How the Arithmometer is used The machine is so laid out [?lit. by its position, posture] that it imitates perfectly the 4 operations of arithmetic, and the movements of its mechanism seem to act out [lit. paint] all the reasoning that is required to arrive at the result.
Addition The user should move the knobs to the required Figures, along the slots, and move that of the multiplier, farthest to the left, to 1. Then the handle is turned through one complete turn until the hand is restrained [by the stop], and the dials now show the Figures selected by the knobs. If this operation is performed twice, two equal numbers will have been added, and the dials will immediately show the total, for example : 35,695 + 35,695 = 71,390 This total will be seen to appear in the small windows. If it is desired to add another different number, the knobs should be moved to indicate the Figures of that number, the multiplier should be reset to 1, and a turn of the handle adds that third number to the two others, giving the result in the windows, and so on for every number which one desires to add.
Multiplication For example : 35,695 x 2 = 71,390 Proceed as for addition, with the difference that instead of setting the multiplier knob twice to 1, it should be set to 2, and the handle should be rotated twice. It will be understood that the same applies if the same number is to be multiplied by any other digit, it is only necessary to set the knob to that multiplier digit. If the requirement is to multiply multiple digits by multiple digits, the machine as built can multiply five digits by five digits ; a version will be constructed to multiply ten digits by ten digits, which will give 20 digits in the product.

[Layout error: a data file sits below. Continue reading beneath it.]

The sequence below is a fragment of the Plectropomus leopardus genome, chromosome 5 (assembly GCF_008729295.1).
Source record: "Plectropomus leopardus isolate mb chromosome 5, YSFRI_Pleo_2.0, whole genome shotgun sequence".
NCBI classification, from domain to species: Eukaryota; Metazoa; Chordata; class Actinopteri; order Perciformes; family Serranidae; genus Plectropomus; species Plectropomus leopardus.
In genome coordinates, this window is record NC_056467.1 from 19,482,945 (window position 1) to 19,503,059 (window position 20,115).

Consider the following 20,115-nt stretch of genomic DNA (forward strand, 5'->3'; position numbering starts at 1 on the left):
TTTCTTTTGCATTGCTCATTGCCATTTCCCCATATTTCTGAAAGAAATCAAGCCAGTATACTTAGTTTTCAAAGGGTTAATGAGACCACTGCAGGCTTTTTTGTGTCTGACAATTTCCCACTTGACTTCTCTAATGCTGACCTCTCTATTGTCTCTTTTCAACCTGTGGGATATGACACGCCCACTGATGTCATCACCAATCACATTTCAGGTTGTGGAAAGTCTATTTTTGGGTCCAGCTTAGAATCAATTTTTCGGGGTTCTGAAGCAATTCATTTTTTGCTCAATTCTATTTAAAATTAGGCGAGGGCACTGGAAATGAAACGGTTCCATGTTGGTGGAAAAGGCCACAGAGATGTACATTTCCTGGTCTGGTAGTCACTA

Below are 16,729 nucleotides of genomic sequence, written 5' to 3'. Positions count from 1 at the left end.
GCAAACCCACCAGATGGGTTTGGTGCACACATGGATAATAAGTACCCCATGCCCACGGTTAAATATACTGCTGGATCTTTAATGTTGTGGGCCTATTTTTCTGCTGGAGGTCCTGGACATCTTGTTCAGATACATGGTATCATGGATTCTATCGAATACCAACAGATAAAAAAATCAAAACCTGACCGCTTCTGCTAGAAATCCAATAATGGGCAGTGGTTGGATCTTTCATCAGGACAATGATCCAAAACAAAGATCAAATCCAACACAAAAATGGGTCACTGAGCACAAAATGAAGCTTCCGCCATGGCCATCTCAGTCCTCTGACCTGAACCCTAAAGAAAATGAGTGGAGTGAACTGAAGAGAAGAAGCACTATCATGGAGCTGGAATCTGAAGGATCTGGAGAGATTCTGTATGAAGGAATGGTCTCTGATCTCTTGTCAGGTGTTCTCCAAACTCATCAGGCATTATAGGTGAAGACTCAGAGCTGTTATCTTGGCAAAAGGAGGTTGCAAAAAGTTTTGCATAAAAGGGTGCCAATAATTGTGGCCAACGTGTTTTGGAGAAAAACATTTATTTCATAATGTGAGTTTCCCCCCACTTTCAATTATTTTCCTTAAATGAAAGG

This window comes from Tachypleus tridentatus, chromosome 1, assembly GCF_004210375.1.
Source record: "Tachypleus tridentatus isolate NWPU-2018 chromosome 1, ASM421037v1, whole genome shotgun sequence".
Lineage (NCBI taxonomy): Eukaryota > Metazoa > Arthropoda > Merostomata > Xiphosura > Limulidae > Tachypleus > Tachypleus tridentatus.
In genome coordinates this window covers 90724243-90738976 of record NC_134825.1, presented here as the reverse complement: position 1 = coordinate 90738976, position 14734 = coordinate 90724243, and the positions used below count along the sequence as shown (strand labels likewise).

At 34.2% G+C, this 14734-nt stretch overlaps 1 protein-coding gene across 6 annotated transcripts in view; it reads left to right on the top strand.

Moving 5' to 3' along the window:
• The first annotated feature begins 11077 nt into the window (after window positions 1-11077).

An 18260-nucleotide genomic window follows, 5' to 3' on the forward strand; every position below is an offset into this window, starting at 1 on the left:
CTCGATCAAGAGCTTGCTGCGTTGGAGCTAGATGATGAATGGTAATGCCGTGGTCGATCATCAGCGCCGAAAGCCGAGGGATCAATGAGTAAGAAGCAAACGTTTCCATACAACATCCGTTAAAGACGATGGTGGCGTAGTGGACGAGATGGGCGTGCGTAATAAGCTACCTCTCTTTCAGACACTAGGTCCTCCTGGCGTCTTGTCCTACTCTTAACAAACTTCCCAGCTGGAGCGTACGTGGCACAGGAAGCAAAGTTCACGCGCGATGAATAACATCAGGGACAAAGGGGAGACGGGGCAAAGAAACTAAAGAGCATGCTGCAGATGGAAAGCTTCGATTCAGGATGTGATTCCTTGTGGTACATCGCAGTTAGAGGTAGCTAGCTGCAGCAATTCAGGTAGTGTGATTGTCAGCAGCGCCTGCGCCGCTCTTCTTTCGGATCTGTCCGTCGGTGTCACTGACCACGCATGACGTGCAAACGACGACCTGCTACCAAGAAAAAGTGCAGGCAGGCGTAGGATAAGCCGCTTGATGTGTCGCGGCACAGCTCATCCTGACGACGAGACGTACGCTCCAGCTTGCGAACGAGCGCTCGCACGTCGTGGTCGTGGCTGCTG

Subraction Proceed exactly as for addition ; the sole change is to turn the pointer to the subtraction side. This causes the dials to rotate in the reverse direction.
Division Turn the pointer to the division or subtraction side, which are the same thing. For example : to divide 625 by 25. Lift the dial cover plate for access to turn the dial knobs, and set in them the number 625, or alternatively achieve this with a turn of the handle, as would be done in setting up an addition. So the dividend 625 is displayed in the windows, and the divisor 25 is set by the multiplicand knobs. Move back the dial plate to put the 5 out of range, and turn the handle until the number to be divided is smaller than the divisor. The multiplier knob will have shown how many times the divisor was contained in the dividend, and the dials will show the number which remains to be divided. Move the dial plate one notch to the right, and proceed as for the tens, it will have been found that in the tens, 25 was contained twice in 62, and that there remained 125. A more detailed instruction book will show all the advantages which can be realized with this machine for large calculations of arithmetic and algebra. The reader will be astonished to see how easily even the largest problems can be solved.
Signed in two copies at Paris on the 23 April 1849
Thomas
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Table of diagrams :
* Transcribed from original patent manuscript by Valéry Monnier, France 2006.